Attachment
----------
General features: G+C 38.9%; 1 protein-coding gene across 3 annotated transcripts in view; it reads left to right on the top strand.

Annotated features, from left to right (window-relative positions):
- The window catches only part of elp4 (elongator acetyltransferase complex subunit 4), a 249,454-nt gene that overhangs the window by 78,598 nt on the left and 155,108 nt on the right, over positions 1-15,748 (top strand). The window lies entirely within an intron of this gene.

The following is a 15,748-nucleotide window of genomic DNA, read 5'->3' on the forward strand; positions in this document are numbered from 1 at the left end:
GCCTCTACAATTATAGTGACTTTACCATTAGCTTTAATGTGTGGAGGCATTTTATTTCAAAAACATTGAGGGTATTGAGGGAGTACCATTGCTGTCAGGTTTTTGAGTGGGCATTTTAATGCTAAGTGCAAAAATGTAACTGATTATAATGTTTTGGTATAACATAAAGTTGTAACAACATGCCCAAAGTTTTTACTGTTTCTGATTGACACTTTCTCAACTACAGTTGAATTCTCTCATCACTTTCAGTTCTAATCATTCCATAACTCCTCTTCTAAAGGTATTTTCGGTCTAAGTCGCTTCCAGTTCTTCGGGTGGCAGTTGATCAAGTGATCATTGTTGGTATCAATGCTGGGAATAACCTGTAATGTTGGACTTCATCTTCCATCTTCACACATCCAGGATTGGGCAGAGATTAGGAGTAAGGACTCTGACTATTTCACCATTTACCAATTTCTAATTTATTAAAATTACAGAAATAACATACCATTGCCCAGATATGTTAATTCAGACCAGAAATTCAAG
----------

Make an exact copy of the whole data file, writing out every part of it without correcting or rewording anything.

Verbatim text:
General features: G+C 38.9%; 1 protein-coding gene across 3 annotated transcripts in view; it reads left to right on the top strand.

Annotated features, from left to right (window-relative positions):
- The window catches only part of elp4 (elongator acetyltransferase complex subunit 4), a 249,454-nt gene that overhangs the window by 78,598 nt on the left and 155,108 nt on the right, over positions 1-15,748 (top strand). The window lies entirely within an intron of this gene.

The following is a 15,748-nucleotide window of genomic DNA, read 5'->3' on the forward strand; positions in this document are numbered from 1 at the left end:
GCCTCTACAATTATAGTGACTTTACCATTAGCTTTAATGTGTGGAGGCATTTTATTTCAAAAACATTGAGGGTATTGAGGGAGTACCATTGCTGTCAGGTTTTTGAGTGGGCATTTTAATGCTAAGTGCAAAAATGTAACTGATTATAATGTTTTGGTATAACATAAAGTTGTAACAACATGCCCAAAGTTTTTACTGTTTCTGATTGACACTTTCTCAACTACAGTTGAATTCTCTCATCACTTTCAGTTCTAATCATTCCATAACTCCTCTTCTAAAGGTATTTTCGGTCTAAGTCGCTTCCAGTTCTTCGGGTGGCAGTTGATCAAGTGATCATTGTTGGTATCAATGCTGGGAATAACCTGTAATGTTGGACTTCATCTTCCATCTTCACACATCCAGGATTGGGCAGAGATTAGGAGTAAGGACTCTGACTATTTCACCATTTACCAATTTCTAATTTATTAAAATTACAGAAATAACATACCATTGCCCAGATATGTTAATTCAGACCAGAAATTCAAG